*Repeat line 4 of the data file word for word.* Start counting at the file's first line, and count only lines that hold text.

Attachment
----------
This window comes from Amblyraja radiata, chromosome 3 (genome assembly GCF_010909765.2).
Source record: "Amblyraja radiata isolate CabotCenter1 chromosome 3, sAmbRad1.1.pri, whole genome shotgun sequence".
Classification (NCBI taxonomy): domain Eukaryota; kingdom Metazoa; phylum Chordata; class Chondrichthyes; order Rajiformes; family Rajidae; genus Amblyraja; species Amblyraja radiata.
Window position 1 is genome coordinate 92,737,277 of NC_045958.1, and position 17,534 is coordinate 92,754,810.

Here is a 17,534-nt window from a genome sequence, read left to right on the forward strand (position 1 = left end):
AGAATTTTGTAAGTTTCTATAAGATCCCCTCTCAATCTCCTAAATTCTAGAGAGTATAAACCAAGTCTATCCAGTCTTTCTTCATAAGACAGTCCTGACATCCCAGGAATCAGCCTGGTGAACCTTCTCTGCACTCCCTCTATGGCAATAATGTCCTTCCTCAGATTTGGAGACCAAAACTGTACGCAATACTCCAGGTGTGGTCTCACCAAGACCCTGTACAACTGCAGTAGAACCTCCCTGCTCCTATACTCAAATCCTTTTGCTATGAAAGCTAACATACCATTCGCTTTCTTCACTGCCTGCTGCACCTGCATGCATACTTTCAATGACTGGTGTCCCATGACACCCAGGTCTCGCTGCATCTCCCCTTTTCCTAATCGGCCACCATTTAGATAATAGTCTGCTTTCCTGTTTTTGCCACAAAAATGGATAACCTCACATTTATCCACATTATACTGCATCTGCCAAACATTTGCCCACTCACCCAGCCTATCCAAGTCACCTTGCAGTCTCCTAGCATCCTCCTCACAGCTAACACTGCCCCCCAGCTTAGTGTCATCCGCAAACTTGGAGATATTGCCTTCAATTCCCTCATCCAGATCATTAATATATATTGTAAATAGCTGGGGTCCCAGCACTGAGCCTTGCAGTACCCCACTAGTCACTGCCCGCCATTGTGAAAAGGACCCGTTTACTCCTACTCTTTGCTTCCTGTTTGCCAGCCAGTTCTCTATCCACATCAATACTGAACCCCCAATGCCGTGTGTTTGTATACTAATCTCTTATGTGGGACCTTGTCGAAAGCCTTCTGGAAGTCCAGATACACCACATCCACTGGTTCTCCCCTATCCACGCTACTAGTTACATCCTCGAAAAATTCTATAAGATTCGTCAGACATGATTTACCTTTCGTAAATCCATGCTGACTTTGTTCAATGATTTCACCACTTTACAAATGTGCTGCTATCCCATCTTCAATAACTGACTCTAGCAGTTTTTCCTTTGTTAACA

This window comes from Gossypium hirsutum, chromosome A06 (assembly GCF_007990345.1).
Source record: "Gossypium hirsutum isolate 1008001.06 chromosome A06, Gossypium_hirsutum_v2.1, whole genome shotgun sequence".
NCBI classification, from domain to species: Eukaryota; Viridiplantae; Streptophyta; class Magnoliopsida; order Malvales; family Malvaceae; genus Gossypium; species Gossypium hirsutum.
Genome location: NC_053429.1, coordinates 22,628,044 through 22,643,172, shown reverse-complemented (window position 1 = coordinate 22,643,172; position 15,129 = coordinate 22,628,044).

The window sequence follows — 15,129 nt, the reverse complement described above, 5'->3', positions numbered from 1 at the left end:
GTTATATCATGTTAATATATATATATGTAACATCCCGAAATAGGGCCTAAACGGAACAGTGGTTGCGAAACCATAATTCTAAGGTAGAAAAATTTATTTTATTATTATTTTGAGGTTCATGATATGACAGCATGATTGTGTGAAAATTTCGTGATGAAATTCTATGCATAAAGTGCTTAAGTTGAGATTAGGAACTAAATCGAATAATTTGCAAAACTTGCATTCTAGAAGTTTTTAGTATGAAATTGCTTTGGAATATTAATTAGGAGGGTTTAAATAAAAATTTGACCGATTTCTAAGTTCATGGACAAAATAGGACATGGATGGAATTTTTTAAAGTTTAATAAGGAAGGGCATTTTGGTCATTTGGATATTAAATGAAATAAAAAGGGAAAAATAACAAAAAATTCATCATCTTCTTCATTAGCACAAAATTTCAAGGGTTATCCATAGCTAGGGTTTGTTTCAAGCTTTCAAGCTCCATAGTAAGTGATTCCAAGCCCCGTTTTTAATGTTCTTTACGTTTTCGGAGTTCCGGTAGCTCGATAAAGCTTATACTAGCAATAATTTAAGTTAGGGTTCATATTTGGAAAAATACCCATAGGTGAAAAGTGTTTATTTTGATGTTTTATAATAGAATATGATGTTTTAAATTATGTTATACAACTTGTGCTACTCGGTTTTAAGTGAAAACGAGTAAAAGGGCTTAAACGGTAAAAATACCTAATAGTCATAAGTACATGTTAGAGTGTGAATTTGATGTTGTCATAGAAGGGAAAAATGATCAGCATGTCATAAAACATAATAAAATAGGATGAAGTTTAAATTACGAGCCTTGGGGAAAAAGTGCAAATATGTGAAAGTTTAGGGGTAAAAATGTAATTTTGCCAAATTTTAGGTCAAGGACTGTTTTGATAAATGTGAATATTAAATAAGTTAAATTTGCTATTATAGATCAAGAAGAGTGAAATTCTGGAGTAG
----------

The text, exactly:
Window position 1 is genome coordinate 92,737,277 of NC_045958.1, and position 17,534 is coordinate 92,754,810.